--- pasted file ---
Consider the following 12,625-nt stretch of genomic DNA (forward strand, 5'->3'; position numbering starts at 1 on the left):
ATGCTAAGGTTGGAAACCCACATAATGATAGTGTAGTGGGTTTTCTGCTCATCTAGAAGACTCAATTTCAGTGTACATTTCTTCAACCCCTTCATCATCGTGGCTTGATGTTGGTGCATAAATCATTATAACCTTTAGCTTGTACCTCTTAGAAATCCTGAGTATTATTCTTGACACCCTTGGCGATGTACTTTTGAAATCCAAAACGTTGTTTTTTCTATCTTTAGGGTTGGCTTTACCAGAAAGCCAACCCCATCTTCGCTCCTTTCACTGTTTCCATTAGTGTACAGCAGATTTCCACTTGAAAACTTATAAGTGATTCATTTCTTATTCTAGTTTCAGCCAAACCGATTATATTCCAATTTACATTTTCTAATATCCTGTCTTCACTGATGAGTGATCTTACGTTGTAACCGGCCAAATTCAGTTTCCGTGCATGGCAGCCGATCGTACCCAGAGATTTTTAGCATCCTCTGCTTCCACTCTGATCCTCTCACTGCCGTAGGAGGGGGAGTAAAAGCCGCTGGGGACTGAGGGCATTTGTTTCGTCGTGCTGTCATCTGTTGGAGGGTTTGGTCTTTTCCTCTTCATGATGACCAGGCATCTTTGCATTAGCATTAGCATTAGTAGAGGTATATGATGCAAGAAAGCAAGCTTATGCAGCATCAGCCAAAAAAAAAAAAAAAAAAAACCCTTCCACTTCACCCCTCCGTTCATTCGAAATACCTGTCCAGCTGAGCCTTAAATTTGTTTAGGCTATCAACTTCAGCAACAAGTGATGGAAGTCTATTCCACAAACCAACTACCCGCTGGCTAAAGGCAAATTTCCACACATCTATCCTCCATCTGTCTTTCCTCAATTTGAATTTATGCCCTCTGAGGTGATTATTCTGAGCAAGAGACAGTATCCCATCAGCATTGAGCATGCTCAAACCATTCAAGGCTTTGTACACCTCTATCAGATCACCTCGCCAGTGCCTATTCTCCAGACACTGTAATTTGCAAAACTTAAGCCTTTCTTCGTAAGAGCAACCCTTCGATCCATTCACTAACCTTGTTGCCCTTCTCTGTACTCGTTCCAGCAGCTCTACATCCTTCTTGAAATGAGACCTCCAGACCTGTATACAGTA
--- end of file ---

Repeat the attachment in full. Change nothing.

Consider the following 12,625-nt stretch of genomic DNA (forward strand, 5'->3'; position numbering starts at 1 on the left):
ATGCTAAGGTTGGAAACCCACATAATGATAGTGTAGTGGGTTTTCTGCTCATCTAGAAGACTCAATTTCAGTGTACATTTCTTCAACCCCTTCATCATCGTGGCTTGATGTTGGTGCATAAATCATTATAACCTTTAGCTTGTACCTCTTAGAAATCCTGAGTATTATTCTTGACACCCTTGGCGATGTACTTTTGAAATCCAAAACGTTGTTTTTTCTATCTTTAGGGTTGGCTTTACCAGAAAGCCAACCCCATCTTCGCTCCTTTCACTGTTTCCATTAGTGTACAGCAGATTTCCACTTGAAAACTTATAAGTGATTCATTTCTTATTCTAGTTTCAGCCAAACCGATTATATTCCAATTTACATTTTCTAATATCCTGTCTTCACTGATGAGTGATCTTACGTTGTAACCGGCCAAATTCAGTTTCCGTGCATGGCAGCCGATCGTACCCAGAGATTTTTAGCATCCTCTGCTTCCACTCTGATCCTCTCACTGCCGTAGGAGGGGGAGTAAAAGCCGCTGGGGACTGAGGGCATTTGTTTCGTCGTGCTGTCATCTGTTGGAGGGTTTGGTCTTTTCCTCTTCATGATGACCAGGCATCTTTGCATTAGCATTAGCATTAGTAGAGGTATATGATGCAAGAAAGCAAGCTTATGCAGCATCAGCCAAAAAAAAAAAAAAAAAAAACCCTTCCACTTCACCCCTCCGTTCATTCGAAATACCTGTCCAGCTGAGCCTTAAATTTGTTTAGGCTATCAACTTCAGCAACAAGTGATGGAAGTCTATTCCACAAACCAACTACCCGCTGGCTAAAGGCAAATTTCCACACATCTATCCTCCATCTGTCTTTCCTCAATTTGAATTTATGCCCTCTGAGGTGATTATTCTGAGCAAGAGACAGTATCCCATCAGCATTGAGCATGCTCAAACCATTCAAGGCTTTGTACACCTCTATCAGATCACCTCGCCAGTGCCTATTCTCCAGACACTGTAATTTGCAAAACTTAAGCCTTTCTTCGTAAGAGCAACCCTTCGATCCATTCACTAACCTTGTTGCCCTTCTCTGTACTCGTTCCAGCAGCTCTACATCCTTCTTGAAATGAGACCTCCAGACCTGTATACAGTA